News from Our Partners
Share your geospatial application story, tool, or resource at Coastal GeoTools 2015. Submit an abstract by October 6, 2014, and help create the conference program. Details on the abstract submission process, as well as session tracks and types, can be found on the website. The conference is March 30 to April 2, 2015, at the Embassy Suites Hotel and Convention Center in North Charleston, South Carolina.
Learn how development can minimize loss and mitigate risk, and how smart development can uncover new opportunities in an uncertain future at this year’s Building the Resilient City conference, September 4-5, 2014 in San Francisco, California. The conference, hosted by the Urban Land Institute’s Urban Resilience Program, will bring together experts in real estate, finance, climate risk, and policy to help attendees understand the risk landscape to make informed investment decisions, and more.
The 24-year tradition continues with the publication of State of the Climate in 2013. This report, encompassing the work of 425 experts from 57 countries, uses dozens of climate indicators to track patterns, changes, and trends in the global climate system. These indicators often reflect many thousands of measurements from multiple independent data sets. The report also details cases of unusual and extreme regional events, such as Super Typhoon Haiyan, which devastated portions of Southeast Asia in November 2013. The report was led by editors from NOAA’s National Climatic Data Center.
Hold the date for the 10-year anniversary of the Delaware Estuary Science and Environmental Summit on January 25-28, 2015. This event brings together scientists, outreach specialists, and resource managers in the Delaware Estuary area for three exciting days of presentations and networking events. The summit averages over 300 attendees, and it is the best way to learn, share information, and meet partners to drive your work forward in the Delaware Estuary.
“There’s an app for that” is taking on new meaning. Esri challenged developers to create a desktop, web, or mobile app that could help to combat climate change. The goal was to create an app that allowed communities to see, understand, and prepare for a more resilient and sustainable future. The Nature Conservancy’s Zach Ferdana wrote about the Coastal Resilience 2.0 tool and why it was listed in the Top 13 apps from the competition.
In 2015 the focus of climate adaptation will be on urban and rural communities that are linked through a shared dependence on intact natural resources. Urban areas need to protect upstream watersheds beyond their jurisdictional control. Rural underserved communities need the support of urban resources to implement conservation priorities in their watersheds. Also, it is essential to develop solutions that include, protect, and advance low-income citizens. Learn how to develop these skills and prepare for the future at the 2015 Climate Solutions University. The program is provided at no cost to qualified applicants. Contact Jeff Morris at firstname.lastname@example.org for more information.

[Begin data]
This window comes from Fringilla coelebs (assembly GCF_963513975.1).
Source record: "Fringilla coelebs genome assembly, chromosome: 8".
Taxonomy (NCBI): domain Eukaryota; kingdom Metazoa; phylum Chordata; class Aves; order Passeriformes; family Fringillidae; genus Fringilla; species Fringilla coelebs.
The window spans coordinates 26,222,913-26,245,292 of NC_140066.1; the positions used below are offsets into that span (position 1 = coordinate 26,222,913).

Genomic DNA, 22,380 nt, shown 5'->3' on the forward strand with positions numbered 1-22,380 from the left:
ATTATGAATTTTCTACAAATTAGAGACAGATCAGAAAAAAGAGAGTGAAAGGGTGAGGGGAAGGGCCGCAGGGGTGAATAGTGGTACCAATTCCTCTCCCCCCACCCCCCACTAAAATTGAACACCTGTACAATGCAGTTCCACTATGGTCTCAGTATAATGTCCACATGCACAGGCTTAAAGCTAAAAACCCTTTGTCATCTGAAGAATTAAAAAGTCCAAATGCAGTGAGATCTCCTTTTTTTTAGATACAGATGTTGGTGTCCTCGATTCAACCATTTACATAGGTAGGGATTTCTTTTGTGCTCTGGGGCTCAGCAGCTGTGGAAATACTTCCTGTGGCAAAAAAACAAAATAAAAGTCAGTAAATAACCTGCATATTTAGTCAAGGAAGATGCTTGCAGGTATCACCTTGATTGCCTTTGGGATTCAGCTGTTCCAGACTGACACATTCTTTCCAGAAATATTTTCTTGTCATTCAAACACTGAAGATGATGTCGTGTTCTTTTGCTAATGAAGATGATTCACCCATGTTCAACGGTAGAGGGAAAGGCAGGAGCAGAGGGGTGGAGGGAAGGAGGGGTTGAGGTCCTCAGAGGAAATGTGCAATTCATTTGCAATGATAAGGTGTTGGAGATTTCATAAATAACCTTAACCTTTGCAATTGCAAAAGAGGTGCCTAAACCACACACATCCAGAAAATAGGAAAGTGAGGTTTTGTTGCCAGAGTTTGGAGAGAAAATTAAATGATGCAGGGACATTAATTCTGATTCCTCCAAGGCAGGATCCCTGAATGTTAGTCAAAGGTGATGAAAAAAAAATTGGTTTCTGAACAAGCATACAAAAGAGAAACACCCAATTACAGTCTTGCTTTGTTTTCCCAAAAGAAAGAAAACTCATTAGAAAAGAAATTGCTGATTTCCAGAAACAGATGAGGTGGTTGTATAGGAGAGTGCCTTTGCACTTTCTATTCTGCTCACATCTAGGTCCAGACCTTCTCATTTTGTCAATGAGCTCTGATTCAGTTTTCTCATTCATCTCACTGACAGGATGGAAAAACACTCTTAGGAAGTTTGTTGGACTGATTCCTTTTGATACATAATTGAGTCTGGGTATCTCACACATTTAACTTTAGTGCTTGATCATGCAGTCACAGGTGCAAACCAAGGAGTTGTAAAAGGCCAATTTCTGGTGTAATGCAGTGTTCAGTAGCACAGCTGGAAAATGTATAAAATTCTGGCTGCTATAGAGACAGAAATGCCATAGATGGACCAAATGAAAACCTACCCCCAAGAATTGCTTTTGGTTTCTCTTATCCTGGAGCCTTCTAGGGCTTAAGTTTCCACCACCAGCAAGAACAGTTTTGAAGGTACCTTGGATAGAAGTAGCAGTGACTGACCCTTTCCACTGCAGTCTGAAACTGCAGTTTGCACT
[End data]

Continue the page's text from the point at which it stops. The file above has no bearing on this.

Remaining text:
Changing coastlines are a part of every coastal manager’s life, but analyzing the specifics can be time consuming. Enter iCoast, a site from the U.S. Geological Survey that asks citizens to help scientists annotate aerial photographs with keyword tags to identify coastal changes after extreme storms such as Sandy. Participants will help analyze more than 140,000 aerial photographs from the Atlantic and Gulf coasts before and after 24 extreme storms in order to assess coastal damages.
Building off the success of past GeoTools conferences, the Association of State Floodplain Managers is hosting Coastal GeoTools 2015. Join your fellow coastal management data professionals, March 30 to April 2, 2015, in North Charleston, South Carolina, to discover new technologies and applications—and learn from your peers about how they’re addressing today’s coastal issues using geospatial data and tools. Look for the Call for Abstracts in August 2014.
Two tools are featured in the National Building Museum’s “Designing for Disaster” exhibit that help communities assess coastal flooding vulnerability and identify areas where natural habitats can reduce vulnerabilities and increase resilience. A video features NOAA’s Sea Level Rise Viewer and The Nature Conservancy’s Coastal Resilience Tool. It examines how coastal communities assess risk from natural hazards and how officials can create policies, plans, and designs yielding safer, more disaster-resilient communities. The National Building Museum in Washington, D.C., is “devoted to the history and impact of the built environment.” These complementary tools are available through the NOAA Coastal Services Center’s Digital Coast website.
Rip currents along the shoreline are one of the leading causes of drowning. The Florida Coastal Management Program has worked since 1997 to educate citizens, lifeguards, and tourists of the dangers of rip currents and general water safety. This information has a broader application for all public beaches as a recent video explains.